BLOOMINGTON — U.S. Rep. Rodney Davis said Thursday that if everything goes the way he wants in the new farm bill, which is set for a House vote on Friday, Central Illinois residents should see benefits.
“We took the advice from a lot of farmers and producers and talked one on one with many of them, both in Illinois and in Washington D.C.,” the Taylorville Republican said during a conference call with media. “We believe we put a good farm bill together when it comes to addressing some of the issues that the last farm bill may have caused when it comes to implementing agriculture policy.”
The new bill protects crop insurance, improves commodity protection programs, strengthens agriculture research and makes significant investments in workforce training, Davis said. It also would offer more job search resources to help recipients of Supplemental Nutrition Assistance Program, commonly called the food stamp program, which accounts for about 80 percent of the farm bill's annual spending.
Davis helped write the last farm bill four years ago and assisted with this one as a member of the House Agriculture Committee.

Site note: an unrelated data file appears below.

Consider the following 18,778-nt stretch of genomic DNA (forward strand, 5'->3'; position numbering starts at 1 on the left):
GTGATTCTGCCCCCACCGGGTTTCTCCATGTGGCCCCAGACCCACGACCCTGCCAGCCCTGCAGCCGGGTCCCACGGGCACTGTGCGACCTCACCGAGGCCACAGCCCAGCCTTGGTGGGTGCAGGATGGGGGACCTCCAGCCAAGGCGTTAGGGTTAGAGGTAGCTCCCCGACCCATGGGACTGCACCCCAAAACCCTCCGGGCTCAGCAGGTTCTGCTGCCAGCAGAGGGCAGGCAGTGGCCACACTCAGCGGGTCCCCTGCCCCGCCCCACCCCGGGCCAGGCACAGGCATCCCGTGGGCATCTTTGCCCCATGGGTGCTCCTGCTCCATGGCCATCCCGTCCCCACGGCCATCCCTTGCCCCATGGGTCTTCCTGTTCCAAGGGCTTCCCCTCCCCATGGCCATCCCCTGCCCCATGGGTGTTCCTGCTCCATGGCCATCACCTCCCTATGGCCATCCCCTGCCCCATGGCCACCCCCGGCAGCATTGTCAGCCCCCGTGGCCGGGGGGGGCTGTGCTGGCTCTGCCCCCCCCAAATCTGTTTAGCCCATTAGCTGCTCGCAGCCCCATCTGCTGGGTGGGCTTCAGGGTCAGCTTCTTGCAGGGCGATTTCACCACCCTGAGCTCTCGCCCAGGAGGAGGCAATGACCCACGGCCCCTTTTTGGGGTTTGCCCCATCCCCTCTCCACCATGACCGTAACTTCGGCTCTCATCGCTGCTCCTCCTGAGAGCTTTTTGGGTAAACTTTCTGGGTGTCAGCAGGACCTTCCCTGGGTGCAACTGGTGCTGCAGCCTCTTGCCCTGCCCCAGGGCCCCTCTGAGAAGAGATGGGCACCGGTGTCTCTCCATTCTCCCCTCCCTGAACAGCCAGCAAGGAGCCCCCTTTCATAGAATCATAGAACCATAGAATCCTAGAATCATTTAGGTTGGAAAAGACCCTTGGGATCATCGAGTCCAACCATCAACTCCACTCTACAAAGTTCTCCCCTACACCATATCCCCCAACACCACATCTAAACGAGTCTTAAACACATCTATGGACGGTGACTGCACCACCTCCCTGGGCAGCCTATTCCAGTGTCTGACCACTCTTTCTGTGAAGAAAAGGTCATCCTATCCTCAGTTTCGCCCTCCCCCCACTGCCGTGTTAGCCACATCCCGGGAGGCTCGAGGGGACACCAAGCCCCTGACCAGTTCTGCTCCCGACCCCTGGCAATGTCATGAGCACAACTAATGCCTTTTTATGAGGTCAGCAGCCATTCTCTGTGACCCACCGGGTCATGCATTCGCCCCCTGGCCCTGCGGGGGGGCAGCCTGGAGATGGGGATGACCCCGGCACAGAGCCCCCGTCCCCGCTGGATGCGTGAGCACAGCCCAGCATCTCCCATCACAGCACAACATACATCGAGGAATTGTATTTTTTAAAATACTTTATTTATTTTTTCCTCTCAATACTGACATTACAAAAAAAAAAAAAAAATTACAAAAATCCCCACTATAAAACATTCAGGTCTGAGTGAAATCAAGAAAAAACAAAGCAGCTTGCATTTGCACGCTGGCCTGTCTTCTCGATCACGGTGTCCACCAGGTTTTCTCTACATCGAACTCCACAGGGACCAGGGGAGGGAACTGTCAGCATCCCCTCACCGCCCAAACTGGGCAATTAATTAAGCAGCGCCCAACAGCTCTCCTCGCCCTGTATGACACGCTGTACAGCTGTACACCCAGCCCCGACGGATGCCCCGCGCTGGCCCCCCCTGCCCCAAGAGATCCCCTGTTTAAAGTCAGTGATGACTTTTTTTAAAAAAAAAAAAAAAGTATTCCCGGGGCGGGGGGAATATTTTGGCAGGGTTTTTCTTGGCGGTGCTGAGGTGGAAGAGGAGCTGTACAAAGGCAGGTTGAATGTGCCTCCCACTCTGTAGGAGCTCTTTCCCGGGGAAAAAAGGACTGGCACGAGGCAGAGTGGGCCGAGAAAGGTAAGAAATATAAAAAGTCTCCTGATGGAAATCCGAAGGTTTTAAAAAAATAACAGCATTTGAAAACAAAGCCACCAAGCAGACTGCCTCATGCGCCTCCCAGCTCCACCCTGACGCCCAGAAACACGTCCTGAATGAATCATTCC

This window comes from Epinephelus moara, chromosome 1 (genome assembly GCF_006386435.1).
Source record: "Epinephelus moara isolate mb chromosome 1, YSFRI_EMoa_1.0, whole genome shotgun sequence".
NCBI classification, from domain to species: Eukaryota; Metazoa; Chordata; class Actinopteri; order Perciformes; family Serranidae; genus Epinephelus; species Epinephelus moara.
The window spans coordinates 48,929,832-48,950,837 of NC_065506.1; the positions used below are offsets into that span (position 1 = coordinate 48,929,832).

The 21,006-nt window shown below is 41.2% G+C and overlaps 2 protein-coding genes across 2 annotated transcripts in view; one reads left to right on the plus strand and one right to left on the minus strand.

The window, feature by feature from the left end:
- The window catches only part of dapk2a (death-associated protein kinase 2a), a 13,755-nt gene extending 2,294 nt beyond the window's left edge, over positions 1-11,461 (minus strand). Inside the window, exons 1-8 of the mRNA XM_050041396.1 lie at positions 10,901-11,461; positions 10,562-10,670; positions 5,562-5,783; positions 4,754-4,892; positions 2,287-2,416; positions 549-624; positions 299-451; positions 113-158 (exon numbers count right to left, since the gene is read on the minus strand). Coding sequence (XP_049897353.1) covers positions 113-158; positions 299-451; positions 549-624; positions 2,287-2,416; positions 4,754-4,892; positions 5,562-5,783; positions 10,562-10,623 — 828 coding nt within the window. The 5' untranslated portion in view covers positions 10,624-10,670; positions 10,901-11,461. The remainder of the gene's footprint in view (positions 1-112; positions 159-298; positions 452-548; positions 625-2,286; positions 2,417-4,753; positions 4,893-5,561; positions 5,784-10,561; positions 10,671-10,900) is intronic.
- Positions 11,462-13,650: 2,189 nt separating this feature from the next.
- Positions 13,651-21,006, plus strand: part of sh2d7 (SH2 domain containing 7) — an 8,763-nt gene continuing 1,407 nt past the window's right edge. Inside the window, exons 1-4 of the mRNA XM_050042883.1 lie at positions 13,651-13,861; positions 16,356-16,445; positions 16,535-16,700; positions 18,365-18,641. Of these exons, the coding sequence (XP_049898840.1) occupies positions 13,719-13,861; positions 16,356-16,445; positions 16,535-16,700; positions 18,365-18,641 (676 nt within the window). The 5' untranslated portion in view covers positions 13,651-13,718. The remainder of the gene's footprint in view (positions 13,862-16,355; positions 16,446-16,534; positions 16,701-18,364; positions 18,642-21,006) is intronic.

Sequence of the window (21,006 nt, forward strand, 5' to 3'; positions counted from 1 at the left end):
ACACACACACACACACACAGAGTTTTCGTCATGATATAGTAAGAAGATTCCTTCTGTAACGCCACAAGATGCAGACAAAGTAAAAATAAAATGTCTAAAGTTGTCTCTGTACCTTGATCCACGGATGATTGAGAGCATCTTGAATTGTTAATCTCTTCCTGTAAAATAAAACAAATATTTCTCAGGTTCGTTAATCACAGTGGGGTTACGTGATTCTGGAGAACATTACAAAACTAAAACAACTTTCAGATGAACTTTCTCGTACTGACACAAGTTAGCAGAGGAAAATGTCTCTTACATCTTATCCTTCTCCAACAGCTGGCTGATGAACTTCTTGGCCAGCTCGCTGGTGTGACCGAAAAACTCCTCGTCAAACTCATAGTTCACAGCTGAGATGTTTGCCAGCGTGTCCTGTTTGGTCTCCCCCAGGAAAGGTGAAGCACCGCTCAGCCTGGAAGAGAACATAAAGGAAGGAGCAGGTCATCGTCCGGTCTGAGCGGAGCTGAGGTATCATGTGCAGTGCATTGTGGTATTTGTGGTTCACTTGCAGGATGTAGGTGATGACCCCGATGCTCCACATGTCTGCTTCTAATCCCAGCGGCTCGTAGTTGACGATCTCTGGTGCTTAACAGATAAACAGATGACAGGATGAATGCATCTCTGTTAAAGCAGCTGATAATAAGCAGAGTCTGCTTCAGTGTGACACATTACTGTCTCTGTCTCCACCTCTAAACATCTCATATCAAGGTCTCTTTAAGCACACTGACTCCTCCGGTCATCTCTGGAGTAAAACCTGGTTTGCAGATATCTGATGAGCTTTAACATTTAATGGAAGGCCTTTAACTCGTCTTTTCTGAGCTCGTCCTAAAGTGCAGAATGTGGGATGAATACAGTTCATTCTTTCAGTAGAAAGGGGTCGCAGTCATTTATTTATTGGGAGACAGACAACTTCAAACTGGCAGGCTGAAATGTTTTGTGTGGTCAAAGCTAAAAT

“There is a big difference between the last time and this time and that is that now we have a growing economy,” he said. “We have an unemployment rate of around 3.9 percent. Some areas of my district had double-digit unemployment four years ago.”
“In Illinois, 67 percent of work-capable adults are on SNAP without work,” Davis said. “The new bill would make more resources available to help them find work.
"We need them to be able to access our community colleges like Richland, Parkland and Heartland and train these people so they can get good, high-paying jobs right away.”
Davis said he feels the bill could have a rough time getting through Congress because of political rather than philosophical issues.
He isn’t the only one, said Adam Nielsen, Illinois Farm Bureau’s national legislative director. Several conservative and libertarian Republican members of the House, known as the Freedom Caucus, may withhold their votes until a vote on immigration moves forward.
“It’s just anybody’s guess right now how this will evolve,” he said.
“There are several different wrinkles, of course, but by and large, the changes are not revolutionary, but are evolutionary,” he said. “The bill four years ago was revolutionary, but the way this looks, it isn’t going to have a major impact on Farm Bureau members.
“For our farmers and producers, we just didn’t want to mess with the success of the last farm bill,” Davis said. “We took their advice and tweaked around the edges, but in doing that, I think we made it better for them.”